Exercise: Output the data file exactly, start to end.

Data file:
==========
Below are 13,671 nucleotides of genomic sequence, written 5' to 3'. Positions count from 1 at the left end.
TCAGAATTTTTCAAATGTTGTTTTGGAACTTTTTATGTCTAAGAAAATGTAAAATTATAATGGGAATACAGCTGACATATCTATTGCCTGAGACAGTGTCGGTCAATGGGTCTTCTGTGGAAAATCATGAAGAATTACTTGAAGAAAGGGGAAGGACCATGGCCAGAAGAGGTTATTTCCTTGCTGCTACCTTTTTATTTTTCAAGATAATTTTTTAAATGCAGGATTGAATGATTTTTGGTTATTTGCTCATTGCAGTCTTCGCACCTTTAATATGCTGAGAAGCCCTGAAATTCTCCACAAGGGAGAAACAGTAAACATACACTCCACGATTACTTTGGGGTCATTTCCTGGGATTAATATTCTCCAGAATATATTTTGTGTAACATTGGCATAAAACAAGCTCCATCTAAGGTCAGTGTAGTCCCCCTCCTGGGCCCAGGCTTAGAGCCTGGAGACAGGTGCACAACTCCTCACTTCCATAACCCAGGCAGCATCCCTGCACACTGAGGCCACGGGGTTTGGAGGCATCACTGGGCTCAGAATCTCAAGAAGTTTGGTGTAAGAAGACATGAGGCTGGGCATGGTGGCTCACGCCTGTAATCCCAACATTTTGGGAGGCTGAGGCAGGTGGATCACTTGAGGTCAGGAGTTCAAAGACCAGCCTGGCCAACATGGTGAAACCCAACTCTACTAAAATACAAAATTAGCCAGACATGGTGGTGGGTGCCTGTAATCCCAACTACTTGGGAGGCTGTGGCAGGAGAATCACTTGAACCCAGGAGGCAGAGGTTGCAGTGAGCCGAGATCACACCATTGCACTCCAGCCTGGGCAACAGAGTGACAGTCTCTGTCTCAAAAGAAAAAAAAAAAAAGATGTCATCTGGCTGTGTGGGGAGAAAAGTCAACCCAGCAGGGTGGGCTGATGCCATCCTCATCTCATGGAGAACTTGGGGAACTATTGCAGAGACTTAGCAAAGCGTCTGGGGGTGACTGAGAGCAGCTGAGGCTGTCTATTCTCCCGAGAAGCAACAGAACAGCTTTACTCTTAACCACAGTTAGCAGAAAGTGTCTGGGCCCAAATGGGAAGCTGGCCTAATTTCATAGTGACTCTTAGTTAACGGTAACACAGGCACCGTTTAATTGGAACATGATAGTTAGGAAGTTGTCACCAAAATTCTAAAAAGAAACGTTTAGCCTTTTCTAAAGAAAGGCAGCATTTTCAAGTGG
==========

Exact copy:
Below are 13,671 nucleotides of genomic sequence, written 5' to 3'. Positions count from 1 at the left end.
TCAGAATTTTTCAAATGTTGTTTTGGAACTTTTTATGTCTAAGAAAATGTAAAATTATAATGGGAATACAGCTGACATATCTATTGCCTGAGACAGTGTCGGTCAATGGGTCTTCTGTGGAAAATCATGAAGAATTACTTGAAGAAAGGGGAAGGACCATGGCCAGAAGAGGTTATTTCCTTGCTGCTACCTTTTTATTTTTCAAGATAATTTTTTAAATGCAGGATTGAATGATTTTTGGTTATTTGCTCATTGCAGTCTTCGCACCTTTAATATGCTGAGAAGCCCTGAAATTCTCCACAAGGGAGAAACAGTAAACATACACTCCACGATTACTTTGGGGTCATTTCCTGGGATTAATATTCTCCAGAATATATTTTGTGTAACATTGGCATAAAACAAGCTCCATCTAAGGTCAGTGTAGTCCCCCTCCTGGGCCCAGGCTTAGAGCCTGGAGACAGGTGCACAACTCCTCACTTCCATAACCCAGGCAGCATCCCTGCACACTGAGGCCACGGGGTTTGGAGGCATCACTGGGCTCAGAATCTCAAGAAGTTTGGTGTAAGAAGACATGAGGCTGGGCATGGTGGCTCACGCCTGTAATCCCAACATTTTGGGAGGCTGAGGCAGGTGGATCACTTGAGGTCAGGAGTTCAAAGACCAGCCTGGCCAACATGGTGAAACCCAACTCTACTAAAATACAAAATTAGCCAGACATGGTGGTGGGTGCCTGTAATCCCAACTACTTGGGAGGCTGTGGCAGGAGAATCACTTGAACCCAGGAGGCAGAGGTTGCAGTGAGCCGAGATCACACCATTGCACTCCAGCCTGGGCAACAGAGTGACAGTCTCTGTCTCAAAAGAAAAAAAAAAAAAGATGTCATCTGGCTGTGTGGGGAGAAAAGTCAACCCAGCAGGGTGGGCTGATGCCATCCTCATCTCATGGAGAACTTGGGGAACTATTGCAGAGACTTAGCAAAGCGTCTGGGGGTGACTGAGAGCAGCTGAGGCTGTCTATTCTCCCGAGAAGCAACAGAACAGCTTTACTCTTAACCACAGTTAGCAGAAAGTGTCTGGGCCCAAATGGGAAGCTGGCCTAATTTCATAGTGACTCTTAGTTAACGGTAACACAGGCACCGTTTAATTGGAACATGATAGTTAGGAAGTTGTCACCAAAATTCTAAAAAGAAACGTTTAGCCTTTTCTAAAGAAAGGCAGCATTTTCAAGTGG